As warranties run out on wind turbines, underwriters gain insight into their long-term costs.
By: | September 12, 2017 • 6 min read

Wind energy is all grown up. It is no longer an alternative, but in some wholesale markets has set the incremental cost of generation.

As the industry has grown, turbine towers have as well. And as the older ones roll out of their warranty periods, there are more claims.

This is a bit of a pinch in a soft market, but it gives underwriters new insight into performance over time — insight not available while manufacturers were repairing or replacing components.

Charles Long, area SVP, renewable energy, Arthur J. Gallagher

“There is a lot of capacity in the wind market,” said Charles Long, area senior vice president for renewable energy at broker Arthur J. Gallagher.

“The segment is still very soft. What we are not seeing is any major change in forms from the major underwriters. They still have 280-page forms. The specialty underwriters have a 48-page form. The larger carriers need to get away from a standard form with multiple endorsements and move to a form designed for wind, or solar, or storage. It is starting to become apparent to the clients that the firms have not kept up with construction or operations,” at renewable energy facilities, he said.

Third-party liability also remains competitive, Long noted.

“The traditional markets are doing liability very well. There are opportunities for us to market to multiple carriers. There is a lot of generation out there, but the bulk of the writing is by a handful of insurers.”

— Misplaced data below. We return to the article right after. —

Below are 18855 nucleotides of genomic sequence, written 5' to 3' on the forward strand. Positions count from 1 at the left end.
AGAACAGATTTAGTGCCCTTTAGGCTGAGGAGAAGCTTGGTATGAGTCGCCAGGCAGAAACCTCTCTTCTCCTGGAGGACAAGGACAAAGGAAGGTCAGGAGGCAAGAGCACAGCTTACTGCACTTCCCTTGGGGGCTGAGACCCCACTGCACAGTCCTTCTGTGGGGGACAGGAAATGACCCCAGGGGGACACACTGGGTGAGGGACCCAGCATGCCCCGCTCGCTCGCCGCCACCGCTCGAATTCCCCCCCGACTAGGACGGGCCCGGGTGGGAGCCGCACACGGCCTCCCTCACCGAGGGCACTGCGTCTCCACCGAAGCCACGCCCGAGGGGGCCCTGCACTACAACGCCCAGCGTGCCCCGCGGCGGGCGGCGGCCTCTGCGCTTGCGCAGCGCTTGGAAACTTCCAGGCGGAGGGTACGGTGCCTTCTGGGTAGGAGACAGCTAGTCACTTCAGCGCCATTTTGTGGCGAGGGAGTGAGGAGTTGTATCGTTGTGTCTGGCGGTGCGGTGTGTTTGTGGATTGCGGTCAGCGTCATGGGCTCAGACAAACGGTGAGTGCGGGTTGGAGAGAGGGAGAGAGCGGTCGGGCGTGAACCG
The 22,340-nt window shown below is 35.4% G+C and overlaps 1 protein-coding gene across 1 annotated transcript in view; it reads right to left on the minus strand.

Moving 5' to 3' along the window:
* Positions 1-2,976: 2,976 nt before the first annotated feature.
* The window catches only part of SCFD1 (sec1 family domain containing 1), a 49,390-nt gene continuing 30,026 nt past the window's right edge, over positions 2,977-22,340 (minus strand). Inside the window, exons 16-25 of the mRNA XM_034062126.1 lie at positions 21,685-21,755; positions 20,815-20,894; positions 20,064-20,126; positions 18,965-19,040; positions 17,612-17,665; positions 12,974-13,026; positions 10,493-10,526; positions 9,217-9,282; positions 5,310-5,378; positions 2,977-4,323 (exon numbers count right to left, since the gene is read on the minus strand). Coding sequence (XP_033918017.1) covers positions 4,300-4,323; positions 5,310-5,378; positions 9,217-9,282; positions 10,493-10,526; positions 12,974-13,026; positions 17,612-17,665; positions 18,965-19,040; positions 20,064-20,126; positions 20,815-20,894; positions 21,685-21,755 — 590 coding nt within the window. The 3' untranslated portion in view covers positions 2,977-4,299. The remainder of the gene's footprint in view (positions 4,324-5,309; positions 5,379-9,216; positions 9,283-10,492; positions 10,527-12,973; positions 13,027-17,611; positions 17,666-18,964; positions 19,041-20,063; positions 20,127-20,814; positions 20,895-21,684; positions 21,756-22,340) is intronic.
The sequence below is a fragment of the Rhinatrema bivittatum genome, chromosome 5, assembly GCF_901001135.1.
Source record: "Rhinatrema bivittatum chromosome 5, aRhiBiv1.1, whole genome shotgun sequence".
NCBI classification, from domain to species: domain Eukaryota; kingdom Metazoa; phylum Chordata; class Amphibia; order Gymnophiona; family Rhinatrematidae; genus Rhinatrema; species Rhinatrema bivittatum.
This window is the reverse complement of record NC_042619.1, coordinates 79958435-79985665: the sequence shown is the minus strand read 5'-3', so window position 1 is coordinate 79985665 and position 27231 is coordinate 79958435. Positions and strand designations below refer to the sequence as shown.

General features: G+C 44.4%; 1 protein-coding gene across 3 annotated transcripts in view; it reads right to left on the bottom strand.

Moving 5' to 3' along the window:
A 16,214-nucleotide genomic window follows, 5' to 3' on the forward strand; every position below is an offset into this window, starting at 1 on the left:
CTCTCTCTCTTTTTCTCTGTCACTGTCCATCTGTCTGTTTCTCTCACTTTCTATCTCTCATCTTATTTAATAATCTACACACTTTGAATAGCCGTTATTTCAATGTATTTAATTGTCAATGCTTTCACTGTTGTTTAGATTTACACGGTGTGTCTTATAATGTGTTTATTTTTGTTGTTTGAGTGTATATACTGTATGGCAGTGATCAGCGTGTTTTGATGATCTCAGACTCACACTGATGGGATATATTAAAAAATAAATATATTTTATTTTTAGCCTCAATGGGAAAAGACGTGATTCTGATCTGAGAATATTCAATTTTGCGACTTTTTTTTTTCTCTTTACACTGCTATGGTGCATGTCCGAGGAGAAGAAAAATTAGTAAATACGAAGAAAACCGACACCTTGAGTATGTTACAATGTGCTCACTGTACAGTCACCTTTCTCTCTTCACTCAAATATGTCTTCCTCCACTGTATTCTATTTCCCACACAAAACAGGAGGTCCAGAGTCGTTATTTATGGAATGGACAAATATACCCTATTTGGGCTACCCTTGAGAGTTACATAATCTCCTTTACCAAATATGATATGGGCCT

Broadly the market is “still softish,” said Jatin Sharma, head of business development for specialty underwriter G-Cube.

“There has been an increase in some distressed areas, but there has also been some regional firming. Our focus is very much on the technical underwriting. We are also emphasizing standardization, clean contracts. That extends to business interruption, marine transit, and other covers.”

The Blade Problem

“Gear-box maintenance has been a significant issue for a long time, and now with bigger and bigger blades, leading-edge erosion has become a big topic,” said Sharma. “Others include cracking and lightning and even catastrophic blade loss.”

Long, at Gallagher, noted that operationally, gear boxes have been getting significantly better. “Now it is blades that have become a concern,” he said. “Problems include cracking, fraying, splitting.

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“In response, operators are using more sophisticated inspection techniques, including flying drones. Those reduce the amount of climbing necessary, reducing risk to personnel as well.”